This past weekend I decided, along with three other LVs and six other what I will now call brave individuals, to partake in a Ragnar Relay Series from Winona, MN to Minneapolis, MN. Yep, that’s correct, across Minnesota and through Wisconsin. Yes, that’s about 200 miles. No, I am not lying. And no, I am not crazy. I signed up for this race not only as an extension of my new-found love for running (thanks to the LV program), but also to challenge myself in a completely new way, getting the opportunity to bond with the amazing LV women who would run with me. Everyone on our team ran three different legs across the wide expanses of the Midwest, up hills, down hills, across lakes, up more hills, through the night, and through the heat in order to finish the race that would enable us to call ourselves Ragnar champions. What I did not expect was that a race such as this directly translates to my experience as an LV. Here’s what I learned along the dirt and very long country roads of the Midwest as they may or may not pertain to the LV experience:
1. Don’t Give Up. Even when it’s 90 degrees, your leg feels like it could split open at any minute, and your teammates lovingly tell you that you still have 2.7 miles of your 7-mile, third leg left to run, just keep running. It’s okay to walk. Others are walking, too. Even in your toughest moments, someone is always there to walk with you and the benefits of pushing through the hardest parts of your journey lead to learning the most about yourself, feeling pride in your work, and leaving you with a sense of accomplishment that no one else can feel except for those who are on the journey with you.
2. Utilize Your Team for Support. It’s okay to admit when you need help. The journey is tough and the journey is long. When you know that your next hill is over a mile, anticipate this and ask your teammates to meet you at the end of the hill for water, Gatorade, Icy-Hot to dull the pain, a hug, or just a breather. It’s really easy to over-extend yourself, and depending on the people who are there to support you can be the ultimate, dangerous difference between getting hurt or making it successfully to the finish line. Anticipate the difficult parts of your run, knowing they will inevitably be there, and share this with your teammates, because they are the most equipped to help you out when you’re in the middle of a difficult situation.
3.Take a Moment for Yourself. During Ragnar other runners, people cheering you on, and your teammates in your van constantly surround you. While it’s great to constantly be surrounded by other people, sometimes you just need a minute to reflect and run by yourself to focus on what’s coming next. If it’s the second leg and you’re running near Stillwater, WI at five a.m., watching the sun as it creeps over the hills in front of you with no one else in sight, turn off Luke Bryan blasting in your ears and just revel in the moment. Take in the silence and the beauty of nature, being absolutely alone with no one to bother you. These moments are rare, but they are beautiful and necessary. Don’t take these moments for granted.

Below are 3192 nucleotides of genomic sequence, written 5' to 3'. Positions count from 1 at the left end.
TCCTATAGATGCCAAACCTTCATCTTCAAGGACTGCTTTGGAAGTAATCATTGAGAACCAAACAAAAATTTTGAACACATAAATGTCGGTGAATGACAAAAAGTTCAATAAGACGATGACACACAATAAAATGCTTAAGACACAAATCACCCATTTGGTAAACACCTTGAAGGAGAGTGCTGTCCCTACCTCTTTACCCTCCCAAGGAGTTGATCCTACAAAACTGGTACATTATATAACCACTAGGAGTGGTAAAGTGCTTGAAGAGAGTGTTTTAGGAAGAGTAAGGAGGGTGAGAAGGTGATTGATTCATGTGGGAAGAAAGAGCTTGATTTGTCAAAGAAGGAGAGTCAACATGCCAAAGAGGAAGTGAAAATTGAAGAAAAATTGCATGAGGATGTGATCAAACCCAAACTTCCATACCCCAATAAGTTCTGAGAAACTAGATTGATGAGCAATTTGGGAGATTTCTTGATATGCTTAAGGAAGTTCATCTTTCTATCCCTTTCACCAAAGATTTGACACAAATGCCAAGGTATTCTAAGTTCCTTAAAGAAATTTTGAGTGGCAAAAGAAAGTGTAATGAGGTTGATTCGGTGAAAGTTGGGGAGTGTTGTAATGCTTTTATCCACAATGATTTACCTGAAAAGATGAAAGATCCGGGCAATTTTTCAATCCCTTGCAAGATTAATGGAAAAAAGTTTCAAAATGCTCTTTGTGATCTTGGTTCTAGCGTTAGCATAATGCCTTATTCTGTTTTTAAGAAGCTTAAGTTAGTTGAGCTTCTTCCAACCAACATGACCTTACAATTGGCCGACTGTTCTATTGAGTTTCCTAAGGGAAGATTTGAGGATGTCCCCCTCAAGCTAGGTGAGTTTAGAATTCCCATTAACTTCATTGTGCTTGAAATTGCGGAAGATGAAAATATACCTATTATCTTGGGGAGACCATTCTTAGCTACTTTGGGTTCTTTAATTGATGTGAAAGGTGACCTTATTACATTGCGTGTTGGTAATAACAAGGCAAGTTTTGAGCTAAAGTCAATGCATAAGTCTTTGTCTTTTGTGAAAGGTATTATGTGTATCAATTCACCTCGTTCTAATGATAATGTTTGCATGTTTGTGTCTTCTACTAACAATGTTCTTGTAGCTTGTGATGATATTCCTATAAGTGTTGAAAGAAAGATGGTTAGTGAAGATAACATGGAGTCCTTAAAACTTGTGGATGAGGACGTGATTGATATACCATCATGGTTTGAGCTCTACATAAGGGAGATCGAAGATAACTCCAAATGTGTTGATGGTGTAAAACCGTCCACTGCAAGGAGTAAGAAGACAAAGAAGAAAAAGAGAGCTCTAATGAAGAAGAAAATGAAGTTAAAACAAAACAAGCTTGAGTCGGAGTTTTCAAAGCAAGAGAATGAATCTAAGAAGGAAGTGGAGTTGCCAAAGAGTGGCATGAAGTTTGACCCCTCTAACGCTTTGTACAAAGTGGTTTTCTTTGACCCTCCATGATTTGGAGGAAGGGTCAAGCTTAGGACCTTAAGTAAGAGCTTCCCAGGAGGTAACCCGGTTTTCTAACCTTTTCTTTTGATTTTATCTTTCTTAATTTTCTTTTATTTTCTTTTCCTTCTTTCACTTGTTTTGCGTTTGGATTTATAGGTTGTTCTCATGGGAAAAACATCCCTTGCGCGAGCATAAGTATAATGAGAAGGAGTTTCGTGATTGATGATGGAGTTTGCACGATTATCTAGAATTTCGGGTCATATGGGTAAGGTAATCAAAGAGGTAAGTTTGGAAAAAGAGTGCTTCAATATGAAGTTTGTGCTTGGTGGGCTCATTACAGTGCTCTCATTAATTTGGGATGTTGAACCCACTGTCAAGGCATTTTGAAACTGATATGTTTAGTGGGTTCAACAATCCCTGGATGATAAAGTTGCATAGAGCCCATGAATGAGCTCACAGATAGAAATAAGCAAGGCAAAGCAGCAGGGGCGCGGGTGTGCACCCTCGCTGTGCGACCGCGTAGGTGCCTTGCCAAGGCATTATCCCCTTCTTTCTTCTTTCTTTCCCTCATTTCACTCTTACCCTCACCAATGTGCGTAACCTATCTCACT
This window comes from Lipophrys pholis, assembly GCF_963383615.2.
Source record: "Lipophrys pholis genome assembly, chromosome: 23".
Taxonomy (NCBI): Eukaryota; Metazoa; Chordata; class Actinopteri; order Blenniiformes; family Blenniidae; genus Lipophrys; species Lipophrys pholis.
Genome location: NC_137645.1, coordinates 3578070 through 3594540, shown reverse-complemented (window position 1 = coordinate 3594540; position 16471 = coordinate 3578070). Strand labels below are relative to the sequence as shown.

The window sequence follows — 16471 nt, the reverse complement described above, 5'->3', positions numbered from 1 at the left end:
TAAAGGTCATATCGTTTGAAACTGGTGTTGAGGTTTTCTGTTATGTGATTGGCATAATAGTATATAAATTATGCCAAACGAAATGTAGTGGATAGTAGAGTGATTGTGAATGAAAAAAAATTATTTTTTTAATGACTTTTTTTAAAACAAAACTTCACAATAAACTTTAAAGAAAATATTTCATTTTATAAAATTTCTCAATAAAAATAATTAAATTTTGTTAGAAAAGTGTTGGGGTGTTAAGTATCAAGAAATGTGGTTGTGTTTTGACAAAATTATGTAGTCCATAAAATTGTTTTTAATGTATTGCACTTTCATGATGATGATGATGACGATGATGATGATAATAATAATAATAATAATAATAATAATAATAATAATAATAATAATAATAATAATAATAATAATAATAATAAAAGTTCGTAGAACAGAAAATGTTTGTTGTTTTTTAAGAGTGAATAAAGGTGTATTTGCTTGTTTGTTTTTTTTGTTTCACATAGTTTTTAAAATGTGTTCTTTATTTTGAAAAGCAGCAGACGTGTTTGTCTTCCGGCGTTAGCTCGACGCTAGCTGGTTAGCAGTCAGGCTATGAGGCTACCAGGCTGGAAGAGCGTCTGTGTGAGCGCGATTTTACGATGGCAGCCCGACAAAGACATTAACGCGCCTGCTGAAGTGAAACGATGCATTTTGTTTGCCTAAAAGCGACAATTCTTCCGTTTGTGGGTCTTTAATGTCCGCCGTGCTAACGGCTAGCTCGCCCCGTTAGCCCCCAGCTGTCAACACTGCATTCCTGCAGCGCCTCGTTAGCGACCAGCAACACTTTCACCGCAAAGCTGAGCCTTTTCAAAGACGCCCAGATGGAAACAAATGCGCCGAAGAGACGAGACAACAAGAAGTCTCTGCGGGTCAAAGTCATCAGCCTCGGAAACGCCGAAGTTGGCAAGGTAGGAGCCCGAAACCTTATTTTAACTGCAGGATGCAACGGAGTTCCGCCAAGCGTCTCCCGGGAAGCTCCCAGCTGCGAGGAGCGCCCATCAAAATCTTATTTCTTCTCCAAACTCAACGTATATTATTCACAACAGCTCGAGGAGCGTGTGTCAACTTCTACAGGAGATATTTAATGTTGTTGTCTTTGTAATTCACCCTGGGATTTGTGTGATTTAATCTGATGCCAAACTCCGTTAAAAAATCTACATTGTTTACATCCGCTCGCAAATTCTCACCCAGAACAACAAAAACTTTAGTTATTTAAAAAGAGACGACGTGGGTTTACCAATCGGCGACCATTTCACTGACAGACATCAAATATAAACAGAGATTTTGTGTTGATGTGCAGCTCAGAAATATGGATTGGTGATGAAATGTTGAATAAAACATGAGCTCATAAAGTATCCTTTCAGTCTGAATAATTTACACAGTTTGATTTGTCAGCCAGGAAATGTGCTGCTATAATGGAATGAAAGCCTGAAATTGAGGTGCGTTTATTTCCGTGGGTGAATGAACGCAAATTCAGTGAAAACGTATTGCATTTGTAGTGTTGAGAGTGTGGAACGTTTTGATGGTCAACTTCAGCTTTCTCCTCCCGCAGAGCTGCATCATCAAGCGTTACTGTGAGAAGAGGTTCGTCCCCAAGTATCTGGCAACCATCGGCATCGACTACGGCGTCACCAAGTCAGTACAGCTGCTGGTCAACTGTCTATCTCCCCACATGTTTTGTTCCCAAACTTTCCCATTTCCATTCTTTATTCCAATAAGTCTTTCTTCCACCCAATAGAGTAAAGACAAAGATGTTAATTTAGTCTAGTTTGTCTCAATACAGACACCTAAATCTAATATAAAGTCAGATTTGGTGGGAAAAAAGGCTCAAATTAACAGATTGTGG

4.Finally, trust that you are exactly where you are supposed to be. When you sign up for a race that may leave your family and friends questioning your sanity, trust your gut that you are exactly where you are supposed to be. Signing up for such a rare race as Ragnar, there are definitely questions that come to mind along the lines of…Am I strong enough to do this? Am I prepared to do this? Am I well equipped to do this? Did I make the right decision in doing this race? The answer is yes. It may not be clear at the time, when you’ve run 10 of your nearly 16 miles and you don’t have much energy left and you haven’t gotten enough rest and people are depending on you to give your fair share and you want to cry and the list goes on. However, a wise Brother once told me that if you’re having doubts about whether or not you made the right decision, all you need to do is look down at your two feet, and trust in God that this is exactly where you are supposed to be, exactly at this moment. Keep looking at those two feet that have run miles in those shoes to prepare you for such a race, and trust that God’s plan for you has led you to the middle of nowhere Wisconsin to finish a race that you never imagined you would partake in in the first place.
I am a Lasallian Volunteer and I am exactly where I am supposed to be. I may not have known it throughout the challenges that I have faced during my time thus far as an LV, but in hind-sight I know for sure that I made the right decision to partake in this wonderful, challenging, and transformational program. A huge shout out to all the LVs, Brothers, staff, friends, and family who have followed me and supported me throughout this crazy journey; I never would have expected to serve as an LV for two years, or sign up for the most challenging race of my life. A special thank you to Megan, Julia, and Kayla for allowing me to do so. See you all at Ragnar 2014!